Posted by: Jon | 2004/11/14

"turned stomach"

dear doc

last night my 6 yr old german sheperd seemed to be in pain and one side of his stomach was swollen.Fearing he may have been poisoned i took him to my vet at 3 am this morning. i was told that his stomach had turned and that he was in shock.he was put on a drip to stablise following which a pipe was inserted to attempt to release the gas? this did not work and the vet operated, whilst cleaning his spleen the dog died. i am still in a state of shock and very emotional.
please could you explain the above diagnosis and advise if there was anything else we should have tried to save my pet.

thanks and regards

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Our expert says:
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This condition is called gastric dilatation/torsion and is extremely serious and often results in death. It happens quite suddenly, and becomes life-threatening within the hour. For an unknown reason, the food in the stomach result in excessive gas production which cannot be relieved in the normal way (burping or by the small intestine). The gas will lead to massive pressure within the stomach. This pressure then becomes higher than the blood pressure and results in blood no longer flowing within the wall of the stomach. The stomach may also turn on itself and result in occlusion of the blood supply to the stomach as well as the spleen which is closely associated with the stomach. As a result, the stomach and the spleen may develop massive damage and die off. This results in blood clots circulating through the body, as well as the production of massive amounts of toxins which causes havoc throughout the body. This often results in death. There is nothing more that you and your veterinarian could have done. Sometimes, we are lucky and the patient will present before the organs start dying and the patient can be operated on successfully. It remains an extremely serious condition. It can only be prevented by a operating on a healthy large breed dogs and permanently fixing the stomach in place surgically.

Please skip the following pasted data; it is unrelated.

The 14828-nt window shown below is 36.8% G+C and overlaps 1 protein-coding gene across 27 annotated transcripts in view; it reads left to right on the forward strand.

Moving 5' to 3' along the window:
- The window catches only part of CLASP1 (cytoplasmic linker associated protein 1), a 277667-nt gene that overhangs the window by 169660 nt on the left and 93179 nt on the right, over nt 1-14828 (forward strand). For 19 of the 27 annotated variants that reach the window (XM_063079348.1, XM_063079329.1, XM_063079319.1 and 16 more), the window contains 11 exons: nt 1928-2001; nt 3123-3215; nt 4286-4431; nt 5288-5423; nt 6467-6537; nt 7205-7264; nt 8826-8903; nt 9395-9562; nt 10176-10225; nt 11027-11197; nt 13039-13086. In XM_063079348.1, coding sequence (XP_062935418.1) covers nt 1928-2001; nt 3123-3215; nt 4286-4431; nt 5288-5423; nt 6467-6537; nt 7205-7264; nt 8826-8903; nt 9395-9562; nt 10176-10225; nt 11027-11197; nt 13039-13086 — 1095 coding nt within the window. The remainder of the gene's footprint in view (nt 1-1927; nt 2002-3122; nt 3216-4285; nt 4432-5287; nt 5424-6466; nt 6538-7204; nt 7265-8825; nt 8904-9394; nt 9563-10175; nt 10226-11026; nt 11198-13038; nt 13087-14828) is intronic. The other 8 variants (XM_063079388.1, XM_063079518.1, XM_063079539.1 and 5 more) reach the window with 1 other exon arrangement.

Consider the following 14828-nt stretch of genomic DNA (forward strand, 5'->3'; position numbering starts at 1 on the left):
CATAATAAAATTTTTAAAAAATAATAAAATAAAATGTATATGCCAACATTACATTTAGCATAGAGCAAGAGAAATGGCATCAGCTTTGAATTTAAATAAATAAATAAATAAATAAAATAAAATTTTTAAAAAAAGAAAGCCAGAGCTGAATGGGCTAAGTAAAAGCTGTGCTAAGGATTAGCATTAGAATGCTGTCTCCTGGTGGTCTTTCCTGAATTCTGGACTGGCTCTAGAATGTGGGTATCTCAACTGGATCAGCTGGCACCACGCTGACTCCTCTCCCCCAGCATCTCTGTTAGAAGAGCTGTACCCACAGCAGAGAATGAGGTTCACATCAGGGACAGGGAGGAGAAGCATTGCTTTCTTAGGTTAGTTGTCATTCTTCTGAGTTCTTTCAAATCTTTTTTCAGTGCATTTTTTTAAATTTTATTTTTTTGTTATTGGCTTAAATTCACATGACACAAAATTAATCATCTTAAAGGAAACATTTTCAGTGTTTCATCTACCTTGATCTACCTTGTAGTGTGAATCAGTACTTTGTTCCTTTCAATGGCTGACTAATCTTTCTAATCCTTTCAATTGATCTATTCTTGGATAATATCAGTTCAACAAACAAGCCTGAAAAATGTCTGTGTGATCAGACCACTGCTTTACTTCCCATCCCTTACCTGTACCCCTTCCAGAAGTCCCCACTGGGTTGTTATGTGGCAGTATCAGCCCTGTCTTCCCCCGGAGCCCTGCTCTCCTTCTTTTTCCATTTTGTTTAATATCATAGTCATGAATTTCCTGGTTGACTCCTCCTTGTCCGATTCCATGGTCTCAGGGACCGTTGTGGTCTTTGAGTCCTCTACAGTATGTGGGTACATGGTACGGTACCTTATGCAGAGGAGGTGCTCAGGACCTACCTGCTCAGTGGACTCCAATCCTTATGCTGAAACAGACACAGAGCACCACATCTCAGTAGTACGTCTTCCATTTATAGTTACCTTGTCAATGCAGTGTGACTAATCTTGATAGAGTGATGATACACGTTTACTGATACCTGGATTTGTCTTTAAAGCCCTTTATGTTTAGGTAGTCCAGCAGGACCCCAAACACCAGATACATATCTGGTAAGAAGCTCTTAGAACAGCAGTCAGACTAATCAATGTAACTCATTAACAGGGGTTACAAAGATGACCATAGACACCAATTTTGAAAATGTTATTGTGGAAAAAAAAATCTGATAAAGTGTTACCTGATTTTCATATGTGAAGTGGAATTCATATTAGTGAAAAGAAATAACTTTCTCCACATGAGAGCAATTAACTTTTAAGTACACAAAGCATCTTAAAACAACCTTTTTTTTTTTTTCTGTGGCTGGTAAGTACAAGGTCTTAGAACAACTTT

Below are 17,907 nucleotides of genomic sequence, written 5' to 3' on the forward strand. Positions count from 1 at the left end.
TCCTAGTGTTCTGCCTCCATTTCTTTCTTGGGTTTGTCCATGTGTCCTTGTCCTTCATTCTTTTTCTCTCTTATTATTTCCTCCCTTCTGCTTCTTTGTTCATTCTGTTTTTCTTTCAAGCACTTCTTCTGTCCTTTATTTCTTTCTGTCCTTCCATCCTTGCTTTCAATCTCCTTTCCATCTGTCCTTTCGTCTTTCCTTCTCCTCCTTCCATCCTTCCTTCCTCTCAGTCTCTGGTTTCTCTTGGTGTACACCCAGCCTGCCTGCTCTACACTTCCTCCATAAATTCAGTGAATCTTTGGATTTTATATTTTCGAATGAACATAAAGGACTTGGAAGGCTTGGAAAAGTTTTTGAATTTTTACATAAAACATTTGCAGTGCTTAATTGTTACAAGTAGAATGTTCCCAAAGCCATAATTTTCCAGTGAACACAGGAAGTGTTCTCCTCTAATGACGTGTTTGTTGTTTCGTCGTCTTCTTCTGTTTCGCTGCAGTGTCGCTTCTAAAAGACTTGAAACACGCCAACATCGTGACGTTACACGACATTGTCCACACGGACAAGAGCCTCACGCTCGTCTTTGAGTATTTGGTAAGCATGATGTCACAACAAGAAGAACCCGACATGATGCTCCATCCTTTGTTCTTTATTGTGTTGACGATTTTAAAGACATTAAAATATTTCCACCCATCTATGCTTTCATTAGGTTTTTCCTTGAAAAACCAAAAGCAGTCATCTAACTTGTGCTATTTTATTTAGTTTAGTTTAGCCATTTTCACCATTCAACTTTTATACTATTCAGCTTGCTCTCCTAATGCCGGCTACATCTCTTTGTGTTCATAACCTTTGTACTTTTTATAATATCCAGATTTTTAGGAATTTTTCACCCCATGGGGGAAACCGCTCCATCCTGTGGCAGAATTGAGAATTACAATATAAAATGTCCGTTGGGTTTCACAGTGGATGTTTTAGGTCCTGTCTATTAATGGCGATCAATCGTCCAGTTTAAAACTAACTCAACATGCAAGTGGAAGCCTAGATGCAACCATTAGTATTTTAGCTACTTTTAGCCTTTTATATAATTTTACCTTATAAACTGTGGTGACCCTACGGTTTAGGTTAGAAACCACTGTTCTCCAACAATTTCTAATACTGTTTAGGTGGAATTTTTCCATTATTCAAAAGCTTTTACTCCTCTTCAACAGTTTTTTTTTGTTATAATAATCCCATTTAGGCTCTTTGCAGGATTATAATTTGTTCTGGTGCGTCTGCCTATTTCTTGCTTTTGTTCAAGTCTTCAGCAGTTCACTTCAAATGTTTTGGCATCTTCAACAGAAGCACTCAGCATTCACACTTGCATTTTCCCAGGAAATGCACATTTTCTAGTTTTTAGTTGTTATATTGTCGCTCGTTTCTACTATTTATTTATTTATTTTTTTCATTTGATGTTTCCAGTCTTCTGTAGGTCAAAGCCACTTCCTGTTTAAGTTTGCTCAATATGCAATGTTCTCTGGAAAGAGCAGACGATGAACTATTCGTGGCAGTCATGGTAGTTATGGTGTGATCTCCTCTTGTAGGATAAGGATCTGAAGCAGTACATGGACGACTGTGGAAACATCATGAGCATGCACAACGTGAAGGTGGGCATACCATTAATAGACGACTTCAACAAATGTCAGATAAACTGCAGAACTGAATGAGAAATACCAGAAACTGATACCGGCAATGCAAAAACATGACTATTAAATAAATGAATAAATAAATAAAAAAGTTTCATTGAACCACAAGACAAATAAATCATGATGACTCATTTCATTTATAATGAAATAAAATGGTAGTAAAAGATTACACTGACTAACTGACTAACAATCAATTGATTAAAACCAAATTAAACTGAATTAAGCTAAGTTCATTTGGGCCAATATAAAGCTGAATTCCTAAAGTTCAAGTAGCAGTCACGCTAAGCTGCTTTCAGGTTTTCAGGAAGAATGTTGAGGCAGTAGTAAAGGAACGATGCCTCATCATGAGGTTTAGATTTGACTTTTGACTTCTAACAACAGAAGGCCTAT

I am sorry about your loss.

Dr Malan van Zyl
Veterinary Specialist Physician
Cape Town

The information provided does not constitute a diagnosis of your condition. You should consult a medical practitioner or other appropriate health care professional for a physical exmanication, diagnosis and formal advice. Health24 and the expert accept no responsibility or liability for any damage or personal harm you may suffer resulting from making use of this content.

Our users say:
Posted by: Acineth | 2004/11/15

Before someone impersonating me posts someting terrible, I'd like to add my condolences.

When I first started training we were told there is a correlation with food and exercise in large breeds, but since your dog was six it probably wasn't that. Tortion is terrible and unpredictable and luckily for your dog you took him to the vet quickly.

Reply to Acineth
Posted by: Carol | 2004/11/15

I lost my ridgeback to tortion some 15 years ago .. it was horrible ... I still have nightmares about it .. she was my best friend...

Im so sorry to hear about yr doggie ..but as far as i know once it has happened there is nothing u can do ...

I think tho i speak under correction here that one of the causes is playing after eating a big meal .. i now give my boxers smaller meals and try and limit theur playing until their food has settled .

Reply to Carol
Posted by: Chill | 2004/11/14

Jon, I'm so sorry to hear about your dog. This is every dog-owner's nightmare.

A stomach torsion is when the stomach flips over and the 'tubes' leading in and out of the stomach are twisted, so that nothing can get through them - not even gas.

It's a HUGE emergency, and will always be fatal if it's not sorted out - and as you've discovered, it's not always possible for it to be fixed. Even if it had been possible to flip the stomach back, there's no guarantee that it wouldn't have happened again - in fact, some dogs are prone to it which in itself is another thing, because you can't really ever leave them alone with any kind of peace of mind.

You were absolutely right to rush the dog to the vet, and I do not believe there was anything more you could have done. It's not necessary to blame yourself in any way - you did what you could.

For the record, it's the larger dog breeds that are most prone to this condition: especially Great Danes, Shepherds, Malamutes.

If you google the words 'stomach torsion dog', you'll find a whole lot more information on the subject.

I hope this helps you come to terms with your dog's death - there's no way of predicting if or when such a thing is going to happen.

Best wishes.

Reply to Chill

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